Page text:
Climate-related shocks are becoming more frequent and severe. More than ever, countries must invest in climate resilience and just transitions, but for many emerging market and developing economies (EMDEs), high debt burdens put achieving climate and development goals out of reach.
Will the 2020s be a decade of action to achieve shared climate and development goals, or will it amount to another lost decade of development?
A new policy brief by Marina Zucker-Marques and Ulrich Volz explains the proposal advanced by the Debt Relief for Green and Inclusive Recovery (DRGR) Project. The DRGR Project is a collaboration between the Boston University Global Development Policy Center, Heinrich-Böll-Stiftung and the Centre for Sustainable Finance at SOAS, University of London, that argues it is time for comprehensive debt reform.
The proposal is in many ways a modern-day version of the Brady Plan and the Highly Indebted Poor Countries (HIPC) Initiative of the 1990s combined.
The DRGR proposal consists of three pillars:
- Public creditors should grant significant debt reductions that not only bring a distressed country back to debt sustainability but put the country on a path to achieving development and climate goals—in a manner that preserves the preferred creditor status and AAA credit ratings for participating international organizations.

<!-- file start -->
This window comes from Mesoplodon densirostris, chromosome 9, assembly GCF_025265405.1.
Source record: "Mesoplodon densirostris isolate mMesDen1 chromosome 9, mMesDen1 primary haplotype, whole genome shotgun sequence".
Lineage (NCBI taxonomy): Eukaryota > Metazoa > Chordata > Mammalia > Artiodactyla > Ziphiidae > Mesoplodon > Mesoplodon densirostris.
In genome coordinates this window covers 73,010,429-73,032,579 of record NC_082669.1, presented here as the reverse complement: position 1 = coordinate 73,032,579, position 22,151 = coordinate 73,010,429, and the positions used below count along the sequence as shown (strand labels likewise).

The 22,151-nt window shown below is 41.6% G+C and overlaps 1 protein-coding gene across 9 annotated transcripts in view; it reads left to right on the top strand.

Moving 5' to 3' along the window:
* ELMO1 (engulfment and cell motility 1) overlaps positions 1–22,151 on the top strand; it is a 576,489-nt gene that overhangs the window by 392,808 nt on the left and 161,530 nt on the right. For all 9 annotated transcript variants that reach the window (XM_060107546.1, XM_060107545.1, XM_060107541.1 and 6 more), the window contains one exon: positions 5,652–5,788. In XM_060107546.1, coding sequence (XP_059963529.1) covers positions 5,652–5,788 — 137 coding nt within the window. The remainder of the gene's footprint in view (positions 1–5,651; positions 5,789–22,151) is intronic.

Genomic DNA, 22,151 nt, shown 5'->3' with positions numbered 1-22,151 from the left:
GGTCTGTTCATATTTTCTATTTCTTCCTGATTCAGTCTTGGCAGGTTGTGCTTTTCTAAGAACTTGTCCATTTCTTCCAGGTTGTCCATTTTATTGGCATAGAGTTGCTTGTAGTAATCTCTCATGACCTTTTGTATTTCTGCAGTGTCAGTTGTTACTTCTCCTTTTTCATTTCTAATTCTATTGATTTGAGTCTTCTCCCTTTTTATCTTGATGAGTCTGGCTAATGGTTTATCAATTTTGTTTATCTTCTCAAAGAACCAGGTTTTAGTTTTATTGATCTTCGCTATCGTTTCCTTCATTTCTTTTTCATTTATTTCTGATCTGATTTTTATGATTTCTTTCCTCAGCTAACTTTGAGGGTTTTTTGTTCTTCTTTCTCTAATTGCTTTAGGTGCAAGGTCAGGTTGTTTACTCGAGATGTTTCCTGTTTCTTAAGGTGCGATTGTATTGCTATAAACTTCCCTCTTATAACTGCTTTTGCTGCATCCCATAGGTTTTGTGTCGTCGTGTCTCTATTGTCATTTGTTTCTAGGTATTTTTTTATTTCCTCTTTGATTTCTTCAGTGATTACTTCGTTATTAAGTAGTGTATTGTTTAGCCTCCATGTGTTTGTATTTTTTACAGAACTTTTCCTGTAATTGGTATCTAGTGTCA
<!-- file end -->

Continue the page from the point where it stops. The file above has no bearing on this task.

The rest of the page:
- Private bondholders and commercial creditors should grant a commensurate debt reduction with public creditors. These creditors would be compelled to enter negotiations through Brady bonds backed by a guarantee fund and a payment standstill.
- For countries not in debt distress but that lack fiscal space, credit enhancement should be provided by international financial institutions to lower the cost of capital for a green and inclusive recovery.
The authors explain that with a clean balance sheet, countries can unlock new investment to achieve the UN 2030 Sustainable Development Goals and the Paris Agreement on climate change. The development story of the 2020s can still be written.